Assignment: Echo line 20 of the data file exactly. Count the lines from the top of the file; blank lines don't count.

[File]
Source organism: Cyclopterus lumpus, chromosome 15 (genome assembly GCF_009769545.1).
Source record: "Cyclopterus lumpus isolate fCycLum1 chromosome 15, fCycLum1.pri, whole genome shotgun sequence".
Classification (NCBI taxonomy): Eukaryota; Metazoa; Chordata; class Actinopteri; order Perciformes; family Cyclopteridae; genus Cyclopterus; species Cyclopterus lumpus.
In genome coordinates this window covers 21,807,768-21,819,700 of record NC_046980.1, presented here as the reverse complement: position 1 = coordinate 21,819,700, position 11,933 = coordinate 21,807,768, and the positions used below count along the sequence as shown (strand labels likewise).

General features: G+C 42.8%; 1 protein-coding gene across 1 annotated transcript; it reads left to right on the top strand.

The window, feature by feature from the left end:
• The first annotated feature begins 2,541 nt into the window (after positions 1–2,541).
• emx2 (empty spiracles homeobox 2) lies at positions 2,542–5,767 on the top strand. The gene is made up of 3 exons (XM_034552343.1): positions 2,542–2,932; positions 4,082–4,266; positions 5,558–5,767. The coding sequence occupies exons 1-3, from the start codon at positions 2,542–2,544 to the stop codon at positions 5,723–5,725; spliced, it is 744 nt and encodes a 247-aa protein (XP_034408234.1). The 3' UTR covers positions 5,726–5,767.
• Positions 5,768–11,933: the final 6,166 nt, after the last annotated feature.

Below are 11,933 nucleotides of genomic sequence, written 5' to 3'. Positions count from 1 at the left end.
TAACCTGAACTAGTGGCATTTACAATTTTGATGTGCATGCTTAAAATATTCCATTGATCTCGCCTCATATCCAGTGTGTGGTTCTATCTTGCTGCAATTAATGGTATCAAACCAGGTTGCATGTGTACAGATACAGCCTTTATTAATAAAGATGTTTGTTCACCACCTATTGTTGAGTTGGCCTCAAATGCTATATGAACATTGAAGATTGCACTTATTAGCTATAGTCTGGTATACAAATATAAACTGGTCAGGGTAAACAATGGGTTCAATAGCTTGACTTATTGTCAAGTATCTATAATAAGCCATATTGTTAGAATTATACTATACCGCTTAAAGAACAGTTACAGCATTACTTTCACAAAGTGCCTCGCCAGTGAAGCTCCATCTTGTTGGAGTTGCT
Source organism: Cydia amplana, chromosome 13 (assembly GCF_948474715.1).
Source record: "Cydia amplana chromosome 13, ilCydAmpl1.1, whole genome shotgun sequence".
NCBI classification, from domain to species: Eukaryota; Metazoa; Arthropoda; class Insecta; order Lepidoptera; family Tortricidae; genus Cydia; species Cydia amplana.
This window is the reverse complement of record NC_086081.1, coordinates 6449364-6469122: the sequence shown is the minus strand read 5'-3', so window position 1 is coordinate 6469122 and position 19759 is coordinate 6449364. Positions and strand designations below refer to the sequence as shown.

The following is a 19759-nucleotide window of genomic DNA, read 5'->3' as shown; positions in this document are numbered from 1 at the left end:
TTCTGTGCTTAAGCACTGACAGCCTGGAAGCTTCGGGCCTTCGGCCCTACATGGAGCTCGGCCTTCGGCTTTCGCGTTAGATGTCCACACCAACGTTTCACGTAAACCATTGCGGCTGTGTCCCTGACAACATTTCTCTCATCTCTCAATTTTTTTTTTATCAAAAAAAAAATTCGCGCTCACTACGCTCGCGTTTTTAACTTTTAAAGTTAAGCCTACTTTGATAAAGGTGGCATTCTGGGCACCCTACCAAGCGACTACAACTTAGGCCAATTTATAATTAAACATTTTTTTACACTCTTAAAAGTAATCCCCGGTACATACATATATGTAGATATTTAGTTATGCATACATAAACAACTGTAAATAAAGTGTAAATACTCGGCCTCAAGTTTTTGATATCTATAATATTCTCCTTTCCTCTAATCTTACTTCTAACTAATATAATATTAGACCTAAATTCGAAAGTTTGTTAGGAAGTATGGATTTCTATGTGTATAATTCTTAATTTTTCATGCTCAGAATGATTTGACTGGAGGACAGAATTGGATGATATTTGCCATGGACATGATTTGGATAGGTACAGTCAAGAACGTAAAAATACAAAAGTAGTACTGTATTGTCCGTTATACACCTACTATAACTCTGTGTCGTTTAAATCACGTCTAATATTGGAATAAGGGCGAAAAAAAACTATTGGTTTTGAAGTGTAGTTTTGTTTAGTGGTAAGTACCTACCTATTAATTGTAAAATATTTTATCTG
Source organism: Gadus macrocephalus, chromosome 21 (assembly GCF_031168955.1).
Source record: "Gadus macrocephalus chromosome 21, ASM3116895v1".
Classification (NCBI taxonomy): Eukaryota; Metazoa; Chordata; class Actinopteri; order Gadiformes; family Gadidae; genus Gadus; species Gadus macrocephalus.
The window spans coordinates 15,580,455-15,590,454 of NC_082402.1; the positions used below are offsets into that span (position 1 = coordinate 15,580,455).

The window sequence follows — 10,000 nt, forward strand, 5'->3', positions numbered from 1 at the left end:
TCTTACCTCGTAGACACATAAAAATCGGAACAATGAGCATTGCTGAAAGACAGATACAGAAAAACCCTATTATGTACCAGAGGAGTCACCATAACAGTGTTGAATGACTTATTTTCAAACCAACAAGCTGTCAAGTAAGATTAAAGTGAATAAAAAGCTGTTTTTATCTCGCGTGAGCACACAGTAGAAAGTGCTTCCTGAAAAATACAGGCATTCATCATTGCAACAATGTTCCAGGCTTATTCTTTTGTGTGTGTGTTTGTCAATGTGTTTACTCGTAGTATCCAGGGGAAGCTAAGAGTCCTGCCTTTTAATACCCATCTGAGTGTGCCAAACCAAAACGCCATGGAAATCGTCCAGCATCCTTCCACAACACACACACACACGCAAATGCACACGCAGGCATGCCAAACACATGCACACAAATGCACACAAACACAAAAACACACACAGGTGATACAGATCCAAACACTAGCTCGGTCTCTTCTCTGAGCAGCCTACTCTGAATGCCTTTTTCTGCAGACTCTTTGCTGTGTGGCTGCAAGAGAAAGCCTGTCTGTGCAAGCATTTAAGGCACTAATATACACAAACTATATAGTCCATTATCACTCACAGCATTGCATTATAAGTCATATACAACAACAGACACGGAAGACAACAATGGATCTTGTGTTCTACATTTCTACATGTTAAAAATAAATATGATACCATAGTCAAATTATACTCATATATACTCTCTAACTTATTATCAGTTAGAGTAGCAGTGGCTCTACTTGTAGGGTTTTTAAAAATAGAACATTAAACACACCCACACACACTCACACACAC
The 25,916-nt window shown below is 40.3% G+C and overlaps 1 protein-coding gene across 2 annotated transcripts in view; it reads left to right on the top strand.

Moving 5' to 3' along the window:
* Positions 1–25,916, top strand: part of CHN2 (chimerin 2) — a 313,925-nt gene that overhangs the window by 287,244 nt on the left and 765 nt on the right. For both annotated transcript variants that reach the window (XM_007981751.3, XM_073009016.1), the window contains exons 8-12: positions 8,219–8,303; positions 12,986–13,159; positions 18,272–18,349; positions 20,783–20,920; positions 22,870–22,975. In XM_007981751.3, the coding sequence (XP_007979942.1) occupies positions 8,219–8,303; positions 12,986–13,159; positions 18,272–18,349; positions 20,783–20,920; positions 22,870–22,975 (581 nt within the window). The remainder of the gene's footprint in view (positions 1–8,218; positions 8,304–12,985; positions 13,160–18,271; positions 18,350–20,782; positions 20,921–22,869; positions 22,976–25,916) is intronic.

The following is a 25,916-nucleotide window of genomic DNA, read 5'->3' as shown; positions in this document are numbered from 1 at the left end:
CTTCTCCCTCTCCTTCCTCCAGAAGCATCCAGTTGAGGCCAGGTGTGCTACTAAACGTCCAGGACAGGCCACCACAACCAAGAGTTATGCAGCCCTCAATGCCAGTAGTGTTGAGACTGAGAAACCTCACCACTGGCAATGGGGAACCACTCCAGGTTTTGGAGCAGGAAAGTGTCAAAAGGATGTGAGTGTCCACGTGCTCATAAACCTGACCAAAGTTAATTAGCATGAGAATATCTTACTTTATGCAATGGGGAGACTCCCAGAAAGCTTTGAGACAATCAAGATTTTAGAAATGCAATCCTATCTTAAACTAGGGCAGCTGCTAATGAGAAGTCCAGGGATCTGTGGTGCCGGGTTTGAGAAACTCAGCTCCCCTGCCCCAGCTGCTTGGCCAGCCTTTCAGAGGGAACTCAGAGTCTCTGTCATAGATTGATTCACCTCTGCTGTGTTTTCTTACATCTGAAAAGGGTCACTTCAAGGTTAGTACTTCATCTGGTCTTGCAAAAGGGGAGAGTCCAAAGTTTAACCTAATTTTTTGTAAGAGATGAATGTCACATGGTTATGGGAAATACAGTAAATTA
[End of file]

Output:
Classification (NCBI taxonomy): Eukaryota; Metazoa; Chordata; class Actinopteri; order Gadiformes; family Gadidae; genus Gadus; species Gadus macrocephalus.